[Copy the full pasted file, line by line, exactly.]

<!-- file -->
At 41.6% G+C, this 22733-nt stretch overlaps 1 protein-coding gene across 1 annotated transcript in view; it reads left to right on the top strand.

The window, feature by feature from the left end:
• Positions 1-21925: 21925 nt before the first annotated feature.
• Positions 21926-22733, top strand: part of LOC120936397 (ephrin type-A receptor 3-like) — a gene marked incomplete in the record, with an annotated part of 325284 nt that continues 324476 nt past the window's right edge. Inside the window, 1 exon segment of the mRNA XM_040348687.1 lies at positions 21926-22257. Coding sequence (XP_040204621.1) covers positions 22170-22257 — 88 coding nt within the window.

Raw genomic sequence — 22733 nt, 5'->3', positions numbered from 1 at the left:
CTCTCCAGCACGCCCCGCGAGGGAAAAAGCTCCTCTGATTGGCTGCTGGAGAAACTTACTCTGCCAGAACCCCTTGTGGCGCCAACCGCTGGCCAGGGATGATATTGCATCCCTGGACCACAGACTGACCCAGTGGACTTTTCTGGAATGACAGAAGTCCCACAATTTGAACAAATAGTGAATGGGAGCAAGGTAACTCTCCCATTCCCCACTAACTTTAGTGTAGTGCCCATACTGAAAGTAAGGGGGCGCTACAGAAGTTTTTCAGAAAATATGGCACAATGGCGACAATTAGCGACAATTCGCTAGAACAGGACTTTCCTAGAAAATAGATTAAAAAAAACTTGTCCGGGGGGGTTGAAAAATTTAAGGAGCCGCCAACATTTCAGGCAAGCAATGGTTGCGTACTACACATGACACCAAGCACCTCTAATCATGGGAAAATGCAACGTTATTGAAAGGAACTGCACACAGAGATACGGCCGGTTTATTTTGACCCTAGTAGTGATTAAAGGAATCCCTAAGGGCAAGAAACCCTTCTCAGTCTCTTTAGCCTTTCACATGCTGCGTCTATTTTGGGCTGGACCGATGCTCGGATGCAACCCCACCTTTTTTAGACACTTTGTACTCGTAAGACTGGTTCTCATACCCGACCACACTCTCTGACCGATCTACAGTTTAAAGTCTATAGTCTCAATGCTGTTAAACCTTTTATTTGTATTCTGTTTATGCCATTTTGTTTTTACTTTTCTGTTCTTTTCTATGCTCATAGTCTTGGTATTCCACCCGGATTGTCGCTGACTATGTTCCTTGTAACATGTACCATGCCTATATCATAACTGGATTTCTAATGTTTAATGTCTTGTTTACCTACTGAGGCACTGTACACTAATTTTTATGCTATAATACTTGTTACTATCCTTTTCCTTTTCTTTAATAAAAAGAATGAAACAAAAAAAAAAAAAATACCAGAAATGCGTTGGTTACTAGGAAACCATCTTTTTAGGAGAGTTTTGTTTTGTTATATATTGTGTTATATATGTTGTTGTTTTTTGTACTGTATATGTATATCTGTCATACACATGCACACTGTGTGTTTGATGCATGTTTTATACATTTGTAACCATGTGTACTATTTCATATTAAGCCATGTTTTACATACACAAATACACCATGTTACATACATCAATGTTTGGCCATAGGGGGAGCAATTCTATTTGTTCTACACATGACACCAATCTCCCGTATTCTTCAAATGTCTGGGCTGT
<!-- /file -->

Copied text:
At 41.6% G+C, this 22733-nt stretch overlaps 1 protein-coding gene across 1 annotated transcript in view; it reads left to right on the top strand.

The window, feature by feature from the left end:
• Positions 1-21925: 21925 nt before the first annotated feature.
• Positions 21926-22733, top strand: part of LOC120936397 (ephrin type-A receptor 3-like) — a gene marked incomplete in the record, with an annotated part of 325284 nt that continues 324476 nt past the window's right edge. Inside the window, 1 exon segment of the mRNA XM_040348687.1 lies at positions 21926-22257. Coding sequence (XP_040204621.1) covers positions 22170-22257 — 88 coding nt within the window.

Raw genomic sequence — 22733 nt, 5'->3', positions numbered from 1 at the left:
CTCTCCAGCACGCCCCGCGAGGGAAAAAGCTCCTCTGATTGGCTGCTGGAGAAACTTACTCTGCCAGAACCCCTTGTGGCGCCAACCGCTGGCCAGGGATGATATTGCATCCCTGGACCACAGACTGACCCAGTGGACTTTTCTGGAATGACAGAAGTCCCACAATTTGAACAAATAGTGAATGGGAGCAAGGTAACTCTCCCATTCCCCACTAACTTTAGTGTAGTGCCCATACTGAAAGTAAGGGGGCGCTACAGAAGTTTTTCAGAAAATATGGCACAATGGCGACAATTAGCGACAATTCGCTAGAACAGGACTTTCCTAGAAAATAGATTAAAAAAAACTTGTCCGGGGGGGTTGAAAAATTTAAGGAGCCGCCAACATTTCAGGCAAGCAATGGTTGCGTACTACACATGACACCAAGCACCTCTAATCATGGGAAAATGCAACGTTATTGAAAGGAACTGCACACAGAGATACGGCCGGTTTATTTTGACCCTAGTAGTGATTAAAGGAATCCCTAAGGGCAAGAAACCCTTCTCAGTCTCTTTAGCCTTTCACATGCTGCGTCTATTTTGGGCTGGACCGATGCTCGGATGCAACCCCACCTTTTTTAGACACTTTGTACTCGTAAGACTGGTTCTCATACCCGACCACACTCTCTGACCGATCTACAGTTTAAAGTCTATAGTCTCAATGCTGTTAAACCTTTTATTTGTATTCTGTTTATGCCATTTTGTTTTTACTTTTCTGTTCTTTTCTATGCTCATAGTCTTGGTATTCCACCCGGATTGTCGCTGACTATGTTCCTTGTAACATGTACCATGCCTATATCATAACTGGATTTCTAATGTTTAATGTCTTGTTTACCTACTGAGGCACTGTACACTAATTTTTATGCTATAATACTTGTTACTATCCTTTTCCTTTTCTTTAATAAAAAGAATGAAACAAAAAAAAAAAAAATACCAGAAATGCGTTGGTTACTAGGAAACCATCTTTTTAGGAGAGTTTTGTTTTGTTATATATTGTGTTATATATGTTGTTGTTTTTTGTACTGTATATGTATATCTGTCATACACATGCACACTGTGTGTTTGATGCATGTTTTATACATTTGTAACCATGTGTACTATTTCATATTAAGCCATGTTTTACATACACAAATACACCATGTTACATACATCAATGTTTGGCCATAGGGGGAGCAATTCTATTTGTTCTACACATGACACCAATCTCCCGTATTCTTCAAATGTCTGGGCTGT